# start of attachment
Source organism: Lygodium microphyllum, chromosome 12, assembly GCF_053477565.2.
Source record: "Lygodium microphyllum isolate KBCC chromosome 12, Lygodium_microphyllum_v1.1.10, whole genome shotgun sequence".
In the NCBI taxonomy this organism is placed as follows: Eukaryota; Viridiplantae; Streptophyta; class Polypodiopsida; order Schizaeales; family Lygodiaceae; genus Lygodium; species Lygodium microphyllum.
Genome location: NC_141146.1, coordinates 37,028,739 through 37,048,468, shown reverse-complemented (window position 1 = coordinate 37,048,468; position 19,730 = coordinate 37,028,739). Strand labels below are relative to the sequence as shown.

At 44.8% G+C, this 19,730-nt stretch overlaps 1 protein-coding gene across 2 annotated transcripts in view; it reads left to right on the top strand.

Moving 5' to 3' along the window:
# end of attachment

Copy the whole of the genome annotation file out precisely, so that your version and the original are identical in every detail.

Source organism: Lygodium microphyllum, chromosome 12, assembly GCF_053477565.2.
Source record: "Lygodium microphyllum isolate KBCC chromosome 12, Lygodium_microphyllum_v1.1.10, whole genome shotgun sequence".
In the NCBI taxonomy this organism is placed as follows: Eukaryota; Viridiplantae; Streptophyta; class Polypodiopsida; order Schizaeales; family Lygodiaceae; genus Lygodium; species Lygodium microphyllum.
Genome location: NC_141146.1, coordinates 37,028,739 through 37,048,468, shown reverse-complemented (window position 1 = coordinate 37,048,468; position 19,730 = coordinate 37,028,739). Strand labels below are relative to the sequence as shown.

At 44.8% G+C, this 19,730-nt stretch overlaps 1 protein-coding gene across 2 annotated transcripts in view; it reads left to right on the top strand.

Moving 5' to 3' along the window: